Hybrid and blended working approaches and the role of space in libraries

This seminar features three presentations focusing on the impact the recent shift in working practices has had on the design and use of library spaces, both physical and digital, and the implications for their development and running. The speakers share their experiences about how the change in working places and environments has affected the roles and practices of library and information professionals in their institutions and the way they deliver user services.

Creating spaces online for study and developing physical places for online interactions
Ben Meunier, UCL Library, Culture, Collections and Open Science

In this session, UCL Library Services describes experimental work undertaken between winter 2020 and 2022 to respond to the needs of Library users. The first part of the session looks at the development of virtual learning spaces for UCL students and researchers, responding to different ways of learning. The presentation summarises key findings from a joint research project between UCL Library Services, Information Services Division and the UCL Interaction Centre. The second part of the session charts the early findings from a research project underway to re-think the library spaces and create truly inclusive places to access online resources. The aim of the project is to understand how, as well as creating suitable space within the library for participating in online sessions, the library can redevelop spaces in ways which are accessible and welcoming to all students and researchers.

Hybrid working and staff spaces: implementing hybrid working at the University of Manchester Library and how this has impacted on design plans for staff spaces
Sandra Bracegirdle and Olivia Walsby, University of Manchester Library

This presentation looks at how hybrid working has been introduced at University of Manchester and how the Library has managed this process for its own staff. This includes the management of spaces, the use of team charters, staff engagement, collaborative spaces as well as the issues and challenges we have faced. We also discuss how this has impacted on our plans for current and new staff spaces.

Blending the Best of Both Worlds: The Hybrid Working Journey at the University of Glasgow
William Nixon, Assistant Director, Digital Strategy (Library Services), University of Glasgow Library

This talk provides an overview of the approach and principles the University of Glasgow has adopted to support hybrid working. The University Library, as part of Information Services, is exploring the impact and options of work, space and the delivery of services and content. William is a member of the Information Services Hybrid/Modern Desktop Working Group which is exploring new hardware (and related space) needs for staff and their roles.

Library spaces in the campus of the future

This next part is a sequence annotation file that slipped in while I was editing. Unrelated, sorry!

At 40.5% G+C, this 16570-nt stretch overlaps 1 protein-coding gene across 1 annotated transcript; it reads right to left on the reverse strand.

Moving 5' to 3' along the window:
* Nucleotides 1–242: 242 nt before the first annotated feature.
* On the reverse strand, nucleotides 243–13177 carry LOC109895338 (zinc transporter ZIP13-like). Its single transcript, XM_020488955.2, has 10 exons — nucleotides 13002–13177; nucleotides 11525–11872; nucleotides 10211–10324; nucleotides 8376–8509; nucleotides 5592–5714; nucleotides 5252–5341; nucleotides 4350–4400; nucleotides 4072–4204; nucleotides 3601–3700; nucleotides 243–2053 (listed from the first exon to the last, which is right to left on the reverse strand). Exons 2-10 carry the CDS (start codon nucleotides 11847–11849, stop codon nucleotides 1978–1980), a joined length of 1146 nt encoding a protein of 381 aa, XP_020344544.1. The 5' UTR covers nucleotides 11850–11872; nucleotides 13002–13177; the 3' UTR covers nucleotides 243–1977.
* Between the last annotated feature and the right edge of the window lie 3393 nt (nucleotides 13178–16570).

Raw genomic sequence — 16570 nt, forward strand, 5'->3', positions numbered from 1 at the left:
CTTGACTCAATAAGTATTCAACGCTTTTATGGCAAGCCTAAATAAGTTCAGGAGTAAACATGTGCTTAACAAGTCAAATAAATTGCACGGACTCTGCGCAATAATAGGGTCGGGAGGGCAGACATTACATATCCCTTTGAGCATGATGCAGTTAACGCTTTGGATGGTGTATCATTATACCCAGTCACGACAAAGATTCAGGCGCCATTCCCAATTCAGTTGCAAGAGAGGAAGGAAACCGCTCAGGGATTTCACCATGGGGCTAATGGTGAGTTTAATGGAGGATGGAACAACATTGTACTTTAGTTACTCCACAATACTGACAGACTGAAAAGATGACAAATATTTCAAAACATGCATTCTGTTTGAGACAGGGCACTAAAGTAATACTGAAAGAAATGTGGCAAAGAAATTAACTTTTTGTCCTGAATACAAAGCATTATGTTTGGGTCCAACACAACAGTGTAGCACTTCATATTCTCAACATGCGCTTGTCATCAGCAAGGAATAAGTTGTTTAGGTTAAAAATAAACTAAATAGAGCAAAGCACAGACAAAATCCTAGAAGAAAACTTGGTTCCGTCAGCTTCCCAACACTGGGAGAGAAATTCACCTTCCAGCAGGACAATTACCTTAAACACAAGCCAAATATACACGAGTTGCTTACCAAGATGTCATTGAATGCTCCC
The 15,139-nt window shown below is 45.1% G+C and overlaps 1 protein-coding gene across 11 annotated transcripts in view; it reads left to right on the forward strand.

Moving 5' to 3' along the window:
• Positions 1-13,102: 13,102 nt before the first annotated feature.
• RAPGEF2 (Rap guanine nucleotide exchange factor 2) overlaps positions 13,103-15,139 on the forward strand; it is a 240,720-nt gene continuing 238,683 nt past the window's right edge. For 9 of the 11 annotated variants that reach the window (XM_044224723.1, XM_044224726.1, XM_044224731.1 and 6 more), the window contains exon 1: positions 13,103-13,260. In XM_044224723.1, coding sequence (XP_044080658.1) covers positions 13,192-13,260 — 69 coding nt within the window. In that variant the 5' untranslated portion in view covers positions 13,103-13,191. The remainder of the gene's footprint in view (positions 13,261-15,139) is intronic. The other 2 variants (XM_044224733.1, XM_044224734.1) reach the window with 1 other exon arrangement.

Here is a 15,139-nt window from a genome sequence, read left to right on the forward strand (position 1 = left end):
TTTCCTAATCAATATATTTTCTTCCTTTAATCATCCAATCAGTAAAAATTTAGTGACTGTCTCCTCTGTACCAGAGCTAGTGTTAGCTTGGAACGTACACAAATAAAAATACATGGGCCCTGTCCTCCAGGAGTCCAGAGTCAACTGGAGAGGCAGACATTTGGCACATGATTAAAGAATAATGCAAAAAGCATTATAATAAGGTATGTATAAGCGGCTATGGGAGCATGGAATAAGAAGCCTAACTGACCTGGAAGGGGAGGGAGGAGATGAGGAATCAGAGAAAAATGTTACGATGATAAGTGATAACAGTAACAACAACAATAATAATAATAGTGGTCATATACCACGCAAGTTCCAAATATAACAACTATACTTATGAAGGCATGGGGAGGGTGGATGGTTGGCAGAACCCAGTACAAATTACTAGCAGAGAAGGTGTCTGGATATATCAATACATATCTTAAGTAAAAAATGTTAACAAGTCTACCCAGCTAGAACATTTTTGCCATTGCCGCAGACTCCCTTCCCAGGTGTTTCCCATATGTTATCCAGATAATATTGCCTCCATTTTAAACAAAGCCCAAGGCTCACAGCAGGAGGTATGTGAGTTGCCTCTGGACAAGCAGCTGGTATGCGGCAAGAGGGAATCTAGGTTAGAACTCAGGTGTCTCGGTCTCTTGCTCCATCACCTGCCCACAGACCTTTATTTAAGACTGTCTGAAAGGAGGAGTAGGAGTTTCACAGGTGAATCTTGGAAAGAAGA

The future of the research library is open and inclusive, while state-of-the-art technology is an integral part of the way services are developed and spaces are experienced. The potential of digital and remote technologies to facilitate collaboration and synergies around collections transforms the way these are accessed and used, facilitating scholarship and learning, and empowering communities. However, in a future where research and education is increasingly digital and working practices are hybrid or virtual, what is the distinct role of library space as well as its form?

Developing a vision for library spaces requires taking into account a variety of factors, such as the role and requirements of collections, the behaviour and needs of the library community as well as societal and environmental challenges and the impact of the latest technological advancements on research, learning, and professional practices. How do we plan strategically for the future of the library space? How do our current strategies shape its future form and purpose? How will researchers, students, and other user communities experience library space in the campus of the future? These are some of the questions RLUK explored during this event which focused on (re-)imaging the physical and digital library space of the future.

Library Space as a reflection of University Strategy
Jeremy Upton, Director of Library and University Collections, University of Edinburgh

Slow and fast change: planning the future of University of Leeds Libraries’ student spaces
Michael Fake, Associate Director: Student Learning & Experience, University of Leeds Libraries

A UK approach to the collective retention of print monographs: space, preservation and access
Jane Saunders, Associate Director: Content and Discovery, University of Leeds Libraries and Sandra Bracegirdle, Associate Director: Collection Strategies, The University of Manchester Library